When to Seek Medical Care
Call your health care provider if you have signs and symptoms of swelling, pain, and inflamed superficial veins on the arms or legs. If you are not better in a week or two, get reevaluated to make sure you don't have a more serious condition.
Deep vein thrombophlebitis requires immediate medical care. If you have any of these signs and symptoms, go to a hospital emergency department for evaluation:
- High fever with any symptoms in an arm or leg
- Lumps in a leg
- Severe pain and swelling in an arm or leg
- New, unexplained significant shortness of breath, which could be the first tip-off that a blood clot has already traveled to your lung
Exams and Tests
Your health care provider will examine you and ask questions about your symptoms. Although blood tests do not help diagnose phlebitis, they may help identify a blood-clotting disorder.
Ultrasound can detect clots or blockage of blood flow, especially in larger, more proximal (upper leg) veins. A small hand-held instrument (probe) is pressed against your skin to help identify blood clots and where the obstruction is. This is a painless, noninvasive test.
Occasionally a venogram is needed to identify blood clots in the smaller, more distal veins. This is an invasive procedure that requires injecting x-ray dye or contrast material into a vein on the foot, then an x-ray is taken of the flow of the dye up the leg.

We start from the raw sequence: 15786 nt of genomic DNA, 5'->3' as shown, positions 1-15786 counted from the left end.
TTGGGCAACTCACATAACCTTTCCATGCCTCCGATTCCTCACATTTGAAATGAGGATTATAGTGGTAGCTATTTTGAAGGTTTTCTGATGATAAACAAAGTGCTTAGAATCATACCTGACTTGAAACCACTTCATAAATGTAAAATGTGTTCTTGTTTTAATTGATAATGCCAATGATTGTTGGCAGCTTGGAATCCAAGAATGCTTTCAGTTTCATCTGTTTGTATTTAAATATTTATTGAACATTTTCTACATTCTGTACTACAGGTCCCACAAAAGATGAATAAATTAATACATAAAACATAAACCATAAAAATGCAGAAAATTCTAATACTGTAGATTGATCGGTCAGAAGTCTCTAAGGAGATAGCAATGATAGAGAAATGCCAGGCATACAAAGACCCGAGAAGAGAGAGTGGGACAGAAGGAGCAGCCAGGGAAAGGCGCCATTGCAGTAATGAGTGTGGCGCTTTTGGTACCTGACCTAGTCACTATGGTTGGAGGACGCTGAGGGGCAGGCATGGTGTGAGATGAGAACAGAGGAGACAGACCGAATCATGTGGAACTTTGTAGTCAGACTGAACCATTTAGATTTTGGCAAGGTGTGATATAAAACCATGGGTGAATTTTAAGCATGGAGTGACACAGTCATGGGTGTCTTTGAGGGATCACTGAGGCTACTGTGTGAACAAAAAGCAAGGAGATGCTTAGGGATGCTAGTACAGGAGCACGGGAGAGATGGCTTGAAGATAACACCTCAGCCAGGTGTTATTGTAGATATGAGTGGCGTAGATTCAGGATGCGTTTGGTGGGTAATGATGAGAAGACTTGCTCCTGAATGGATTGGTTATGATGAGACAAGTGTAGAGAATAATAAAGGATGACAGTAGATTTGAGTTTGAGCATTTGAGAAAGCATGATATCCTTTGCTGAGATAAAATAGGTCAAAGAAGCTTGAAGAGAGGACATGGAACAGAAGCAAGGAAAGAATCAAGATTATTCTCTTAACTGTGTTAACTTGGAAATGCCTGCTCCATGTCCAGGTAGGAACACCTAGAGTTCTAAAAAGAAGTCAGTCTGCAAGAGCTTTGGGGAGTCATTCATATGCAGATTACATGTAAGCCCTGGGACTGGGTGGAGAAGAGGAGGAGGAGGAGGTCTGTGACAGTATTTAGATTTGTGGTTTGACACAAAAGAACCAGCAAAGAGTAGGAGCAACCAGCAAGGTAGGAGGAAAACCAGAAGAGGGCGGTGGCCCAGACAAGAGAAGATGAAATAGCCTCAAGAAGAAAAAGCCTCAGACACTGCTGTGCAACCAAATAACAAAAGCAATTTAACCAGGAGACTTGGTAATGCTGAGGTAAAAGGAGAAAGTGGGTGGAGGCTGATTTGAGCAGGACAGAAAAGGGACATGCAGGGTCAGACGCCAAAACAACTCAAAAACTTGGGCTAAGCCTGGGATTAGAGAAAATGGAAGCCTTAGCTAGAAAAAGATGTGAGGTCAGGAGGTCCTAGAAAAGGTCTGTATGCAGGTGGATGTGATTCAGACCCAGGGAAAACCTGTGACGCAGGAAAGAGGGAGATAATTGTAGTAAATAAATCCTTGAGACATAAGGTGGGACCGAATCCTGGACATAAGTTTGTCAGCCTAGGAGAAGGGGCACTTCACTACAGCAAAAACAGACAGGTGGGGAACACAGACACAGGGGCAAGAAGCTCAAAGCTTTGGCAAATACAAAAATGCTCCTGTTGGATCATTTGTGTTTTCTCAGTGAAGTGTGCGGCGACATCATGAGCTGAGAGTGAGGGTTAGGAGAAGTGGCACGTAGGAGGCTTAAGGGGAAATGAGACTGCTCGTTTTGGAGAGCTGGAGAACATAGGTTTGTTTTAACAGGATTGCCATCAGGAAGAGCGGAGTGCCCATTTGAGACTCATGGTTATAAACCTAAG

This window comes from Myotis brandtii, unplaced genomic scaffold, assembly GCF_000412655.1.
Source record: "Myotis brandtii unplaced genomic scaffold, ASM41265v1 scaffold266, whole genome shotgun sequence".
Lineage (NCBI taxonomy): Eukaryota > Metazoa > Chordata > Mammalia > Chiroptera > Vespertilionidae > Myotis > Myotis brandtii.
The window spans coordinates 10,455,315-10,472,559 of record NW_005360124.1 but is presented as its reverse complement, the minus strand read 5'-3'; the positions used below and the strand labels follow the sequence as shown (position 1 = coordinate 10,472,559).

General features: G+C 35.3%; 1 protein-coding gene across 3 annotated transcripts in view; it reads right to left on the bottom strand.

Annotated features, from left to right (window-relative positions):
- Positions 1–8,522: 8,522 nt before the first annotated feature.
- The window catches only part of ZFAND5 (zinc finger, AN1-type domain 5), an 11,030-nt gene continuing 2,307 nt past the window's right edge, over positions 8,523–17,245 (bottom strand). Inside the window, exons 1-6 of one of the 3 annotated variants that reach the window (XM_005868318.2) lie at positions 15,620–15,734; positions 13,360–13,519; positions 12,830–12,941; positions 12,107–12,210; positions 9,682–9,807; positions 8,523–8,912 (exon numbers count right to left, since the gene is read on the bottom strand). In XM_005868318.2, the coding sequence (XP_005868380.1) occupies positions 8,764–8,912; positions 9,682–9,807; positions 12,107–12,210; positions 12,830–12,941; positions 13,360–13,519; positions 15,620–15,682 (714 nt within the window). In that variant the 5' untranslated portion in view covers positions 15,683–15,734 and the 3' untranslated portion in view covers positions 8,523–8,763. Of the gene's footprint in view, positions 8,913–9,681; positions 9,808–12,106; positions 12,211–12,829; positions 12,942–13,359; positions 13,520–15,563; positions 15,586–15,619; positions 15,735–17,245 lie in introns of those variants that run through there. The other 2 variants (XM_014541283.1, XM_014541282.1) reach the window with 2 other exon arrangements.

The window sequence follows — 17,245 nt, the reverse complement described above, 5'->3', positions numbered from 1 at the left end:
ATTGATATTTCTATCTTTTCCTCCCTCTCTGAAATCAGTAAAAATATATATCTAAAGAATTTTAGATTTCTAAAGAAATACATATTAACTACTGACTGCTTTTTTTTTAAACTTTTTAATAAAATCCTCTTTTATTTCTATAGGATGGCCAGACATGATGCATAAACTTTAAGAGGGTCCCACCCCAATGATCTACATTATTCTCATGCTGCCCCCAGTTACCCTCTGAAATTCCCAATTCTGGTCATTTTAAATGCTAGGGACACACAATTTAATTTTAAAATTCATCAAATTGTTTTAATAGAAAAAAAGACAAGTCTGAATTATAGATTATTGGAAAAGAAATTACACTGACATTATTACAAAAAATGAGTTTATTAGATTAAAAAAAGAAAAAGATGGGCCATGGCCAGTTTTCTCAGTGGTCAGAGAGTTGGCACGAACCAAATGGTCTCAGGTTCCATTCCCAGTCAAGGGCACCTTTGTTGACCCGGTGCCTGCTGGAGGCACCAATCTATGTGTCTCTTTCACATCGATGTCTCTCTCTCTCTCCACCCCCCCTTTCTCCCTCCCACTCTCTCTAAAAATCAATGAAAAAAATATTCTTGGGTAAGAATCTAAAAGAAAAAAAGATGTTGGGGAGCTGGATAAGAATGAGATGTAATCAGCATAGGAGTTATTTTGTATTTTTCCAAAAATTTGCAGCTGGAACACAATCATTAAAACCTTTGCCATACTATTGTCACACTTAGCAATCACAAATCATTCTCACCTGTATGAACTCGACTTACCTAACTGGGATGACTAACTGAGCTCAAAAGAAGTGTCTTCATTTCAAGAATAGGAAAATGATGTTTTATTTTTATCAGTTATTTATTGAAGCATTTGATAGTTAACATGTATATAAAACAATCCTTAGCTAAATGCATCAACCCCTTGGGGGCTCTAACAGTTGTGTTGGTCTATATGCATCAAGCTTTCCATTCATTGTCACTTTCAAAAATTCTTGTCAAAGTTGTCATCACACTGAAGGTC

Phlebitis Treatment Self-Care at Home
- An anti-inflammatory drug, such as aspirin or ibuprofen, can help lessen the pain and inflammation.
- If you increase your walking, you increase blood flow. This helps prevent blood clots from developing.
- Prescription leg compression stockings (knee or thigh high) improve your blood flow and may help to relieve your pain and swelling.
- Avoid bed rest for prolonged periods. It can make your symptoms worse.
- If you have deep vein thrombophlebitis, you will probably need to stay in the hospital for a few days for diagnosis and treatment to ensure that no complications occur.
- If your evaluation shows superficial phlebitis and you are otherwise healthy, you can go home. You will need to use compression stockings and anti-inflammatory medications to control your symptoms. Additional management involves elevation of the arm/leg and application of warm compresses. Only a few cases require antibiotics.
- If you have a history of deep vein thrombophlebitis, or if the phlebitis might possibly spread to the deep veins, you will need to take a blood thinner (anticoagulant). The duration of anticoagulant treatment is usually between 3-6 months.
- If you have signs of infection, you will need to take an antibiotic.
- If the phlebitis has progressed to involve the deep veins, then it is a serious condition that often requires hospital admission for treatment and further evaluation.